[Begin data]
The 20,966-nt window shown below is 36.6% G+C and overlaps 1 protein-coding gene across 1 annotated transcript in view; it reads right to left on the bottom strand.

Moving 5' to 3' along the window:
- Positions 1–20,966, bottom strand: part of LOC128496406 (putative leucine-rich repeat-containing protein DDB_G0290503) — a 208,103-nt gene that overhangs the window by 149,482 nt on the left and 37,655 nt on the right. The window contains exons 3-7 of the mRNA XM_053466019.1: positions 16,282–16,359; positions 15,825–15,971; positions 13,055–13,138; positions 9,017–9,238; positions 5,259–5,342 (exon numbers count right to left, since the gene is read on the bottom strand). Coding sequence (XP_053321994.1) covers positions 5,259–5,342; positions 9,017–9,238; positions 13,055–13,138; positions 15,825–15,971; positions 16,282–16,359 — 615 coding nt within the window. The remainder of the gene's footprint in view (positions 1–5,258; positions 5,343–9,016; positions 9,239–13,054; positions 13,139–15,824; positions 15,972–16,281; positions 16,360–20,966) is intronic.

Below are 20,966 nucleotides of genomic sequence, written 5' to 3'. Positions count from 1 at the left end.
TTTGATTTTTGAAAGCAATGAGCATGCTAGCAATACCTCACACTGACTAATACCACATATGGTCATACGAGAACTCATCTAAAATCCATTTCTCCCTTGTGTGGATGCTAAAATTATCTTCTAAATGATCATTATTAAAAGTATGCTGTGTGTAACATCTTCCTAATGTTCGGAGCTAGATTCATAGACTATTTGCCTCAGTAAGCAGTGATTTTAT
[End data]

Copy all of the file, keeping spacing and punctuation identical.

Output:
The 20,966-nt window shown below is 36.6% G+C and overlaps 1 protein-coding gene across 1 annotated transcript in view; it reads right to left on the bottom strand.

Moving 5' to 3' along the window:
- Positions 1–20,966, bottom strand: part of LOC128496406 (putative leucine-rich repeat-containing protein DDB_G0290503) — a 208,103-nt gene that overhangs the window by 149,482 nt on the left and 37,655 nt on the right. The window contains exons 3-7 of the mRNA XM_053466019.1: positions 16,282–16,359; positions 15,825–15,971; positions 13,055–13,138; positions 9,017–9,238; positions 5,259–5,342 (exon numbers count right to left, since the gene is read on the bottom strand). Coding sequence (XP_053321994.1) covers positions 5,259–5,342; positions 9,017–9,238; positions 13,055–13,138; positions 15,825–15,971; positions 16,282–16,359 — 615 coding nt within the window. The remainder of the gene's footprint in view (positions 1–5,258; positions 5,343–9,016; positions 9,239–13,054; positions 13,139–15,824; positions 15,972–16,281; positions 16,360–20,966) is intronic.

Below are 20,966 nucleotides of genomic sequence, written 5' to 3'. Positions count from 1 at the left end.
TTTGATTTTTGAAAGCAATGAGCATGCTAGCAATACCTCACACTGACTAATACCACATATGGTCATACGAGAACTCATCTAAAATCCATTTCTCCCTTGTGTGGATGCTAAAATTATCTTCTAAATGATCATTATTAAAAGTATGCTGTGTGTAACATCTTCCTAATGTTCGGAGCTAGATTCATAGACTATTTGCCTCAGTAAGCAGTGATTTTAT